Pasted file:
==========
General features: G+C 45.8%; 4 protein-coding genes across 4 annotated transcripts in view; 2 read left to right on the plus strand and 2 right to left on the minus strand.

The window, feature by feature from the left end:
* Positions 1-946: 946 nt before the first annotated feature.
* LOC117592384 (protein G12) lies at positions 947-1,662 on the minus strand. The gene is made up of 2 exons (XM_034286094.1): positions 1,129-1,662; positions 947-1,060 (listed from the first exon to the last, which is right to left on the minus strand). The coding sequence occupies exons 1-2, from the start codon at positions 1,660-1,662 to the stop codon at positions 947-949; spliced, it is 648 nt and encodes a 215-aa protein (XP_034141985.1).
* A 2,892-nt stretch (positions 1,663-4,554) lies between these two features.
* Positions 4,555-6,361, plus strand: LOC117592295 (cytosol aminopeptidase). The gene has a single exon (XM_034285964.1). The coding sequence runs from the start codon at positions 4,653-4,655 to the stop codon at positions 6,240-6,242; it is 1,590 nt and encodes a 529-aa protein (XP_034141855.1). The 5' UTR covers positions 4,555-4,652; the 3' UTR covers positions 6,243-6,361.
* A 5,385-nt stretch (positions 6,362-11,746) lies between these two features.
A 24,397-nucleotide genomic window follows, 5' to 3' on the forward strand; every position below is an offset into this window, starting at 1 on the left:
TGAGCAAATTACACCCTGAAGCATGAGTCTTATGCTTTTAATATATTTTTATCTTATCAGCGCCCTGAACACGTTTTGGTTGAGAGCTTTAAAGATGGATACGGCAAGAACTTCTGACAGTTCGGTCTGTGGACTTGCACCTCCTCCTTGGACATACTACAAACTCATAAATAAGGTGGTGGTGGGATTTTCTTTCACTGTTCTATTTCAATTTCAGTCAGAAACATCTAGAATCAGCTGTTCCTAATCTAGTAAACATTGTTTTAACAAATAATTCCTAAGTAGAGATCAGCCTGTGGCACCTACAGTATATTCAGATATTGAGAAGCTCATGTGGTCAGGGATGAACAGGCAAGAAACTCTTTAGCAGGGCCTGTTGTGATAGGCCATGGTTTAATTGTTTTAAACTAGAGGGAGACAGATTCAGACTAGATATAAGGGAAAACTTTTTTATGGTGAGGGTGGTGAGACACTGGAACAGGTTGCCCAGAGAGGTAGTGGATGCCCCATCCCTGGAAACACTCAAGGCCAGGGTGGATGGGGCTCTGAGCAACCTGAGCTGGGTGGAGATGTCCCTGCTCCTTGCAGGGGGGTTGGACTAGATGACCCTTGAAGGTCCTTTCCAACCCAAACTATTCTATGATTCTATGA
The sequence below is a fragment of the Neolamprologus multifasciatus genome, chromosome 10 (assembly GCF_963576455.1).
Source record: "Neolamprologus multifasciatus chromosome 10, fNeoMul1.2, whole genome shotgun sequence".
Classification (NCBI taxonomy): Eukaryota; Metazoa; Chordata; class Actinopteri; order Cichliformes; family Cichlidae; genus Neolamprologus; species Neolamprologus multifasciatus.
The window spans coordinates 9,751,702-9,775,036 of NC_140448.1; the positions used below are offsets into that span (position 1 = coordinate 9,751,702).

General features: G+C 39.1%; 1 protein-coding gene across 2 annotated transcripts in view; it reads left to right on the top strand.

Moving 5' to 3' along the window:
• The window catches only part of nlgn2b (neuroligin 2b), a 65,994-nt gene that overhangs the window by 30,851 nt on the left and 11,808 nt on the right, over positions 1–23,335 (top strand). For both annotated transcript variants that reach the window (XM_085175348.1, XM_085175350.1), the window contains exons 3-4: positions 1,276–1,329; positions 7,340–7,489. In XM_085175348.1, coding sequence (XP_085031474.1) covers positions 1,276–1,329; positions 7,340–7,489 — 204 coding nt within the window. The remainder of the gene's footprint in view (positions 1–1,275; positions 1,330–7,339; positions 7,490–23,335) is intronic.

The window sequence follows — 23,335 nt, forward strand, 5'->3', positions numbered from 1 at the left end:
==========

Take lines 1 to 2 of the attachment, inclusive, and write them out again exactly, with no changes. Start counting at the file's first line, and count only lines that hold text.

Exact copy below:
General features: G+C 45.8%; 4 protein-coding genes across 4 annotated transcripts in view; 2 read left to right on the plus strand and 2 right to left on the minus strand.

The window, feature by feature from the left end: